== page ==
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Message from Sue :
Someone wrote in on my daily Don’t Stew – Ask Sue Instagram Live every day at 10am asking about tips to help her autistic son cope with all the changes.
- Sudden change is never easy and often bewildering, but for young people on the autistic spectrum, it is especially difficult to navigate – and sometimes distressing.
- The coronavirus spread has resulted in unavoidable change, schools shut, parents and kids home, staying in all the time for weeks at an end with the intention of slowing down the pandemic. This has meant that many families are having to change their routines, if not their lives, which is creating unique issues for caregivers and people with autism.
- The important thing to remember is that people with autism, and those who look after them, need to be part of the conversation.
- Give your children facts regarding the coronavirus, that are age and stage appropriate and say that we are all in this together, but try not to have the news on the television or radio too much and try to encourage a child not to search for further information on the internet, as misinformation is likely to raise anxiety.
- If they are disappointed about activities that were planned being cancelled, make a poster with them of the activities to be rescheduled when it’s possible so they know they will not be forgotten.
Leaving the day unstructured is likely to be far more stressful than creating a new timetable to follow for autistic children.
Make some daily planner cards that they can draw and colour in or download photos of things that are planned each day to give them security knowing what’s coming.
Schools do this visual timetable and change it each day – things like:
- Have breakfast together
- Do P.E with Jo Wicks at 9.30
- Do some maths
- Play your guitar
- Run round the garden
You get the idea – you can put exact times in too if your child prefers it.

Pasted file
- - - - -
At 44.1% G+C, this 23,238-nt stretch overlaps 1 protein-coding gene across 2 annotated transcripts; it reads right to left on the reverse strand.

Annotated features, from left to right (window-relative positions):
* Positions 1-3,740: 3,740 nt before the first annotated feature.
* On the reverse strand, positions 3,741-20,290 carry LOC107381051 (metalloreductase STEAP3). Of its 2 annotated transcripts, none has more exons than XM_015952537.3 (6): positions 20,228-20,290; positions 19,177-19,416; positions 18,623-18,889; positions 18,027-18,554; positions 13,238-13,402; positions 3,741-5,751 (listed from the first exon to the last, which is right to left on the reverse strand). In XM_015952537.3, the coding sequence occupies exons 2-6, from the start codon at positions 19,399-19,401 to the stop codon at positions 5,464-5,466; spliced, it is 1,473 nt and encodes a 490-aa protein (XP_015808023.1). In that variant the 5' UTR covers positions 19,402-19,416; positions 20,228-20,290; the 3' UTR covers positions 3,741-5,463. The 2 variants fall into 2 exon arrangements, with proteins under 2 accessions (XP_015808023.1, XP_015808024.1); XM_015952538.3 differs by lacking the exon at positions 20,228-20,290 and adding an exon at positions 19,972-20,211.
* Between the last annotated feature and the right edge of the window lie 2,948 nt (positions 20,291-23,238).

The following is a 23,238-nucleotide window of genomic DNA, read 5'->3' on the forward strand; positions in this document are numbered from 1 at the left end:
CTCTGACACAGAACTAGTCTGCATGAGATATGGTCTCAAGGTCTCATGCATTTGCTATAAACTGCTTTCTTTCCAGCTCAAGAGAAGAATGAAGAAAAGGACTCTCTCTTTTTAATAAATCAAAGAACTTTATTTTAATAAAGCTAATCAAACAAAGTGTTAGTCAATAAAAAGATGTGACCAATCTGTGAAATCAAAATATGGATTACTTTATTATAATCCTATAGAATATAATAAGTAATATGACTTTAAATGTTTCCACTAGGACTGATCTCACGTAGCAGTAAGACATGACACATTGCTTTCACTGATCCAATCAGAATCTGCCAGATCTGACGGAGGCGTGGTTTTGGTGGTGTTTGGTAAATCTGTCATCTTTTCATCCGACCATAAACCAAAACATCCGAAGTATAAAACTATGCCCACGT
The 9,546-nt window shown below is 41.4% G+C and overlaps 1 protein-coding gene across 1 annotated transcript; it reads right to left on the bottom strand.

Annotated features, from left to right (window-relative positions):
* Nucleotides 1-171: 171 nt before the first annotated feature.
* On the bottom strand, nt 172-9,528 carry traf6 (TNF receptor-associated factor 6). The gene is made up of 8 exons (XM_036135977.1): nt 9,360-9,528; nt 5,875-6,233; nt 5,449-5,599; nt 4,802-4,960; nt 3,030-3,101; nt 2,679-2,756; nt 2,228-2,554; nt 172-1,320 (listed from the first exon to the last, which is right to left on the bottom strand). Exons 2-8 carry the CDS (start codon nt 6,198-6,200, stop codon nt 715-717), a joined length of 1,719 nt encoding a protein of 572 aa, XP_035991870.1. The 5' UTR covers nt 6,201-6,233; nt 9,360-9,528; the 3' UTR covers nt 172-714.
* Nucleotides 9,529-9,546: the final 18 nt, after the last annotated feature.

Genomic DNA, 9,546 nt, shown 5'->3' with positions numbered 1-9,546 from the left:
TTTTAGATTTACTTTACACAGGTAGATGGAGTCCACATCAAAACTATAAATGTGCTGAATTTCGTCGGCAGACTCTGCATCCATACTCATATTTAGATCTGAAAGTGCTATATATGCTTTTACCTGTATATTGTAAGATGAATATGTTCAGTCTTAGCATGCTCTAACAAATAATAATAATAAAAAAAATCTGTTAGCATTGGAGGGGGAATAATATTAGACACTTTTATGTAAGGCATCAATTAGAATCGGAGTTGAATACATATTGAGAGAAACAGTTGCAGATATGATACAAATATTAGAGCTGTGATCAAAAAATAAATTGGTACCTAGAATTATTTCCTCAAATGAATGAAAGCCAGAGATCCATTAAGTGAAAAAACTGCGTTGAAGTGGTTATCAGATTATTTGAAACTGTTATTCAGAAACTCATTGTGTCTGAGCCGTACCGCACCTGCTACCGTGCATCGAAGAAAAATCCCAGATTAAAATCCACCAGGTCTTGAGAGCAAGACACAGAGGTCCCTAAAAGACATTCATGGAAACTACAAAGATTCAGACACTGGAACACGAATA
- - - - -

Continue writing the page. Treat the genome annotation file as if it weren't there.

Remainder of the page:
- If you are starting to find that you can’t get the food that you usually buy on your weekly shop, you could think about making an inventory of food that is available to you with your child, and plan meals a few days or a week in advance if possible so if the food is slightly different from normal, your child has been given some notice which will help them adjust.
- With most of the family being at home, rather than at school or work, it is important to help your child navigate this new environment. It’s important to consider noise levels in the house if more of you are at home than normal. Due to sensory sensitivities, the young person may become more aroused with more people in the house. Think about how you can minimise this. Does your child need to use ear plugs at home or listen to their music through head phones?
Do they have a quiet space they can go to if needed, with items in that space that will calm them?
I would try talking to your child about the early warning signs that show they might be becoming over-stimulated. Have an agreement that if they feel these signs or you spot them, there is a code word or a sign they can use, and that is when they can always access their quiet space to calm.
Sleep is so important to mental state, and I would include:
- No caffeine after midday
- Engaging in some form of exercise if possible, in the day
- Only using the bed for sleep at night time (not sitting on it on iPads during the day, for example)
- No screens an hour before bed
- Establishing and maintaining a bed time routine so the body learns the next thing in the routine is sleep
- Go to bed at the same time every day and get up at the same time every day, whether a week day or weekend
- Encourage virtual meet-ups. Try to help your child stay in touch with the people they are close to. I would encourage some form of contact via the internet or phone with their friends so that social anxieties do not grow when they reintegrate with their friends and fellow pupils, and social distancing ceases. There is also useful information from charities including the National Autistic Society. https://www.autism.org.uk/